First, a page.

How to take and share 360 photos and videos

After hearing all the hype in the media about 360 ° photography and the reasons it’s the next big thing in memory capture, you’ve made the decision – you’ve bought a 360 ° camera and you’re ready to start creating, preserving and sharing the important moments of your life.

But 360-degree cameras are so different that you have to rethink your Samantha Marie Photography and attitude. Of course, after a little practice and experimentation, you will get used to it and start capturing moments that weren’t possible before. Here are some tips to get you started.

Get to know your camera and the app that comes with it.

First of all, get to know your 360 ° camera. How are photos and videos taken? Since there is no viewfinder, it is important to know how to tell if you are taking a photo or video and whether to turn the viewer on or off. This way you will avoid finding that your video begins with applause after a song instead of the song “Happy Birthday” (I speak from experience).

Almost all 360º cameras have a smartphone app that serves as a viewer / eraser, settings manager, and download client. It’s worth understanding how it works, if only to reduce the awful dummy shutter noise.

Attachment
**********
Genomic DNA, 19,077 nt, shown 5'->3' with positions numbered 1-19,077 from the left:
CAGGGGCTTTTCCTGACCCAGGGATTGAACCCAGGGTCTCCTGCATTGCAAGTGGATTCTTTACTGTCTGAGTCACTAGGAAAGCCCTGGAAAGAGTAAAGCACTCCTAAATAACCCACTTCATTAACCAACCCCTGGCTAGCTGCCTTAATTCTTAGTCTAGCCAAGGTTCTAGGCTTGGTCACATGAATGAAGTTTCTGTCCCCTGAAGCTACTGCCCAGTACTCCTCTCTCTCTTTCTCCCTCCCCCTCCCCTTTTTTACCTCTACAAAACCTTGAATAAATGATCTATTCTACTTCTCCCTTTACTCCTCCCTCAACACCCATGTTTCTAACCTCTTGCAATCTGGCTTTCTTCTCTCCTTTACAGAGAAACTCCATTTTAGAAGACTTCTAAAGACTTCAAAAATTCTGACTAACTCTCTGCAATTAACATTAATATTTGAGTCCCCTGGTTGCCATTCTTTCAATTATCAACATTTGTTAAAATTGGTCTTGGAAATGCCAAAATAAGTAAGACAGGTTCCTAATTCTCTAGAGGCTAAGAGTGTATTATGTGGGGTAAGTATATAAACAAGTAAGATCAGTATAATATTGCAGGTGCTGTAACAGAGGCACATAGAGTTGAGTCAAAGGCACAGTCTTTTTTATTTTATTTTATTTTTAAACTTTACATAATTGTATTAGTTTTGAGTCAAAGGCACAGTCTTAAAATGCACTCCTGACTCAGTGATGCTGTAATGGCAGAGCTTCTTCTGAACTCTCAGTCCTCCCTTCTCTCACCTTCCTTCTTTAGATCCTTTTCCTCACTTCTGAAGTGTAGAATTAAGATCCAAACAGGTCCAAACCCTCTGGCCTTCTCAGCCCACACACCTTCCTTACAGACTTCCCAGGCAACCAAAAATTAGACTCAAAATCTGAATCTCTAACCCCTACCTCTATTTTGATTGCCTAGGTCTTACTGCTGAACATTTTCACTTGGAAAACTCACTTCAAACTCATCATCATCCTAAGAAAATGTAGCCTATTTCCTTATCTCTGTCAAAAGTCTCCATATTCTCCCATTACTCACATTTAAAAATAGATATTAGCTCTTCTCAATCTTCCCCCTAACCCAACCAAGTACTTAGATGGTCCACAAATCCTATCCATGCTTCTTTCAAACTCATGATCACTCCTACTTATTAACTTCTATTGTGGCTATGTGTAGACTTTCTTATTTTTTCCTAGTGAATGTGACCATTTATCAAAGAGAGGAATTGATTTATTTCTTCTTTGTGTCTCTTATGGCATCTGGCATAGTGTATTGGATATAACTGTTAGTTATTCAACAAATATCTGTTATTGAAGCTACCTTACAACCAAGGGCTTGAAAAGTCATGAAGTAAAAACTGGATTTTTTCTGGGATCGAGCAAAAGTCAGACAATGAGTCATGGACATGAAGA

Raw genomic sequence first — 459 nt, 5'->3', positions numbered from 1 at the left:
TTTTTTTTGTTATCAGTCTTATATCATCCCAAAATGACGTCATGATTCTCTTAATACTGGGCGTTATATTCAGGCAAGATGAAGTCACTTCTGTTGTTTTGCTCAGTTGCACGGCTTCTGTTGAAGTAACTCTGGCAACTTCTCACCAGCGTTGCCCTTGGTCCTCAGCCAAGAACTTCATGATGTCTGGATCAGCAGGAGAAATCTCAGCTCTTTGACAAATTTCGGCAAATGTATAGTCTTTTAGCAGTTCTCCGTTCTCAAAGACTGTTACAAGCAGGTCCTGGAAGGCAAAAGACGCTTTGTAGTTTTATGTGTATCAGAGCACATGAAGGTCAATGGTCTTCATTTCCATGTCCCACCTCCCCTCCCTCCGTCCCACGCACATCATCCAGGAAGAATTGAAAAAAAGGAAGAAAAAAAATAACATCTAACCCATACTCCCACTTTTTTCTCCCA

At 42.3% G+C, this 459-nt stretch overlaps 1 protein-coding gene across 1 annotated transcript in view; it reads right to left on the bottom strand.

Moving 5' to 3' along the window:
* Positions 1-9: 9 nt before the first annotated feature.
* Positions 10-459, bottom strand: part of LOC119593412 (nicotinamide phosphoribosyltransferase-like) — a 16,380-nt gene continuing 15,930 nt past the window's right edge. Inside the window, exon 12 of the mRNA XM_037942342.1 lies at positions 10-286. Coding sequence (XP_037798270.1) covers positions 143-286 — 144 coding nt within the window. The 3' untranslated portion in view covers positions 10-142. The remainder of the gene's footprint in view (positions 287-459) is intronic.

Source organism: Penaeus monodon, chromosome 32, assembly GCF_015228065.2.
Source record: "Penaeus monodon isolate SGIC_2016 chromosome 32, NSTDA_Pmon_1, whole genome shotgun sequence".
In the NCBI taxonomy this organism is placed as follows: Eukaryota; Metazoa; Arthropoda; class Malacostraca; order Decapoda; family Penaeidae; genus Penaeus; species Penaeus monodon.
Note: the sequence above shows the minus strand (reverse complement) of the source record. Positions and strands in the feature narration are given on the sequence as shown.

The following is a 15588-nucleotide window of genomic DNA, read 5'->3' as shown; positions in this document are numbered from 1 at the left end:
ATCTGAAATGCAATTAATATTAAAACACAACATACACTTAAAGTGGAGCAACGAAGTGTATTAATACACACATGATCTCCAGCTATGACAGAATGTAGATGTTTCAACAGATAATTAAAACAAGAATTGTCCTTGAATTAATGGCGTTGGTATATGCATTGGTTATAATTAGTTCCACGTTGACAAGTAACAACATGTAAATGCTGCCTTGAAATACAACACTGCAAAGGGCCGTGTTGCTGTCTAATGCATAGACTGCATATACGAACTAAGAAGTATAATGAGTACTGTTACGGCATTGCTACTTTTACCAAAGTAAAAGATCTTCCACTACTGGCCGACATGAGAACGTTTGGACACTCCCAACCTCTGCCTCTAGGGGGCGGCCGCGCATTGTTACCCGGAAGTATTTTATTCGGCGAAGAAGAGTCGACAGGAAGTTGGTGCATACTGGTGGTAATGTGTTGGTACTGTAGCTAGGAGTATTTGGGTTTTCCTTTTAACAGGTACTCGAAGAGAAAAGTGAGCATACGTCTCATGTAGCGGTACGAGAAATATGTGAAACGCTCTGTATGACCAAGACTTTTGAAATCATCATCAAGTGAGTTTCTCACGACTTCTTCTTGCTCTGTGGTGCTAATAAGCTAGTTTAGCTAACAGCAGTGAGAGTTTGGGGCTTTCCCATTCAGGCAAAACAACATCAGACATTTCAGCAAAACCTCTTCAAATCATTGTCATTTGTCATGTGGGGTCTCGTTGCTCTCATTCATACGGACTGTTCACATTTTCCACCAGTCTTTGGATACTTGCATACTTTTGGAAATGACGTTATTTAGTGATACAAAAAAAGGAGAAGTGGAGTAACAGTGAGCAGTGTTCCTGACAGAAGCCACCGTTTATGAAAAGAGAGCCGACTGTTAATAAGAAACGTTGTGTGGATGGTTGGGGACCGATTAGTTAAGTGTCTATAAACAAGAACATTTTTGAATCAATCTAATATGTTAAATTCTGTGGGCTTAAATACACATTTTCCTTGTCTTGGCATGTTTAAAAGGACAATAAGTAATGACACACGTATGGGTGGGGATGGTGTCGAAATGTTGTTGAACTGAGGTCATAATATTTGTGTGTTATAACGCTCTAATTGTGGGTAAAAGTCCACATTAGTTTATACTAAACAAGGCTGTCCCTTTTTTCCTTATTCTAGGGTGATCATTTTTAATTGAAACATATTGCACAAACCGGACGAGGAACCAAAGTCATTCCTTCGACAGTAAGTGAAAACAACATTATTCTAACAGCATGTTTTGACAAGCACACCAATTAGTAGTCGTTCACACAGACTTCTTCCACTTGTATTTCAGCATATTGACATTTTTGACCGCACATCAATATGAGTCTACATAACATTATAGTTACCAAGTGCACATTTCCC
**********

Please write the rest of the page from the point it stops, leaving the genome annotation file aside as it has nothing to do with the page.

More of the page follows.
Get used to 360 ° photography – capture different moments and scenes.

Taking 360º photos is very different from doing it with a smartphone. So try it in different situations – you will be amazed at the results. And get used to being present in most photos: The real magic of the 360 ​​format is that you don’t have to pause to take a photo or selfie (although you can use tripods and selfie sticks for different types of shots).

Get used to photographing in 360º without being able to see the result immediately. This way, you can focus on capturing the right moment, and with a 360 ° camera you won’t have to hold anything in front of your face. For parents, this is especially helpful because they no longer have to decide whether they want to document the moment or be a part of it.

Learn how to download photos / videos from your camera to your computer.

Even if your smart phone’s camera app says it can upload photos and 360 video via Bluetooth or Wi-Fi, you’re wasting time (and battery) waiting for the data transfer to complete. So upload the photos to your laptop or desktop (see below). And if you’re shooting videos, be sure to download them directly to a computer, as this often requires an extra step of stitching.

If you have a camera like the Ricoh Theta that does not have a removable drive, you will have to extract the images from the camera yourself. On Mac OS X, our preferred application is Image Capture, which all Macs have. Windows computers often recognize cameras as external storage media, so you can copy photos as files.

See your photos in 360 ° (and in virtual reality).

Now is the time to see what you’ve caught! We are very used to being able to view our photos on smartphones or computers, but you will run into some problems when using traditional tools. The most important is that your 360 photos will look distorted, like this: